I didn’t ask them to do either of those things; they want to have some girlie time. They aren’t buying bridesmaids dresses, either. I bought each of them a shawl and told them to wear whatever they wanted as long as it coordinated with the shawl; that I was using that to pull them all together and I didn’t care what they wore. The groomsmen are being asked to wear black dress pants, white dress shirts and black footwear of any description and we’ve bought ties that coordinate with the shawl for all of them.

        • Jazzgirl205 February 16, 2018, 4:42 pm

          I didn’t expect my bridesmaids to pay for anything either. Back when I got married, over 30 yrs ago, BMs were expected to attend all bridal parties. Since my mother was a social maven, I was given several parties and luncheons by different clubs and groups. Since it was known that my BMs were expected at a lot of parties, no one expected them to bring gifts (most of the parties were not gift-giving occasions anyway). My family purchased their dresses and we even paid for their parking when they came to events at hotels.

      • staceyizme February 8, 2018, 11:59 am

        I wonder if the way it’s done in the UK isn’t better? If I have heard correctly, brides pay for dresses for their attendants. I’m guessing that would include any required makeup and hair “look” and accessories. It might ease the strain on attendants and give some happy couples pause before wedding visions that are too grandiose dance in their heads. There’s nothing quite like paying the full tab to bring a little measure of prudence to any activity. I also have to wonder about multiple events. Do brides really need a bridal shower and extended bachelorette festivities? Maybe choosing just one or the other would allow those planning the event to have one really special party instead of stressing over multiple events. There’s “event creep” everywhere. It used to be that a graduation, anniversary or birthday meant a party or a family dinner and a gift. Now some people speak of their “birthday week”, expect multiple events around their birthday and for other milestones. All that hoopla is fine once in a while, it adds some zest to life. But when it’s “de rigeur” to stage over the top events for everything from a one year old’s party all the way through one’s retirement, perhaps we have collectively become too self-focused and entitled.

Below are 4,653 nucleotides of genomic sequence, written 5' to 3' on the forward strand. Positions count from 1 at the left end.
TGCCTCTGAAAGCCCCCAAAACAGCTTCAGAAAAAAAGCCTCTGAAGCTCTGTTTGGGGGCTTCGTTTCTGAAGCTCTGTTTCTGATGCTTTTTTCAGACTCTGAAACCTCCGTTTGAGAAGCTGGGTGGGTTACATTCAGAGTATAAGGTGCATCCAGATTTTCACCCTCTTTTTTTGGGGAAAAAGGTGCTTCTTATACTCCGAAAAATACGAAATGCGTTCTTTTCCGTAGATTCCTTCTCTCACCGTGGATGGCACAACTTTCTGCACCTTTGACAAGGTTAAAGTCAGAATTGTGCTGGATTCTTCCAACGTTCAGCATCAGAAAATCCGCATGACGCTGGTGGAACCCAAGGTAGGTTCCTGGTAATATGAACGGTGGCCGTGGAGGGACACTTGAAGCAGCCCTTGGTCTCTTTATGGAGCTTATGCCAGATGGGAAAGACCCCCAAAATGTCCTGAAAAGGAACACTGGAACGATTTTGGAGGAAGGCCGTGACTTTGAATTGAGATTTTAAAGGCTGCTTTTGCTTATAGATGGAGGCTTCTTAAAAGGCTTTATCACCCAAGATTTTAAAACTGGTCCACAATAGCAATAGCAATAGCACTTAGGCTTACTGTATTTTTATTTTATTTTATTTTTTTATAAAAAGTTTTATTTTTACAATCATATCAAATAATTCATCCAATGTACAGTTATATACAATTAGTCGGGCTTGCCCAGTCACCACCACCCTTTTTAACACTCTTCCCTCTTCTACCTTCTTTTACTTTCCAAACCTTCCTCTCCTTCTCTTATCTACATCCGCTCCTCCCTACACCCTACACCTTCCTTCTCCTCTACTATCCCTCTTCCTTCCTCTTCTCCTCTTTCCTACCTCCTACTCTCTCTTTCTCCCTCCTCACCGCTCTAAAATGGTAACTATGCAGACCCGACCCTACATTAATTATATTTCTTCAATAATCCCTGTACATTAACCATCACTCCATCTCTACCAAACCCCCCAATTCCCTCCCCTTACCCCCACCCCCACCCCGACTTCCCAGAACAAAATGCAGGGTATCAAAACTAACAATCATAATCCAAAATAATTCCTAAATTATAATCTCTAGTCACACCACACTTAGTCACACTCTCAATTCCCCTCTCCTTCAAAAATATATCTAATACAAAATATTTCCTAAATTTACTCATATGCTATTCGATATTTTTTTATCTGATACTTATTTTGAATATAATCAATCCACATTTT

• Margo February 10, 2018, 4:44 am

          In the UK it’s tradtional for brides to pay for their bridesmaids dresses etc, but this is starting to change (possibly because is’, more common for people to marry later, and to have adult friends rather than children as their maids. However, I think the fact that the starting point is that the bride pays may make it easier to push back if the bride wants something very expensive and the maid or maids can’ afford it.
          We also don’t do ‘showers’. It’s normal to have Hen Night (bachelorette) and some people do extend these and have a hen weekend.
          Cost varies a lot, but every one I have been on has included discussions about with everyone’s budget is at an early stage, with the plans being adjusted to accommodate that.

  • eddie February 7, 2018, 10:29 am

    This sounds like a lovely girls day to me, and because invitees have the option to decline events that are not within their means, I don’t think it’s entitled.

    I have to agree, though, that splitting the check drives me crazy. I almost always order an inexpensive menu item and don’t generally drink, funding people who are eating lobster and ordering $10+ drinks all night is frustrating. These days I can suck it up as part of the cost of going out, but when I was younger and had to pinch every penny, this could definitely made me stressed and overall bitter about the event.

    A better way for guest to have handled this would be to privately tell the organizer that she is on a budget and that she would ask the waiter for a separate check, and throw in what she could towards the bride’s meal separately. Waiters can accommodate separate checks when asked.

    • Miss-E February 7, 2018, 10:28 pm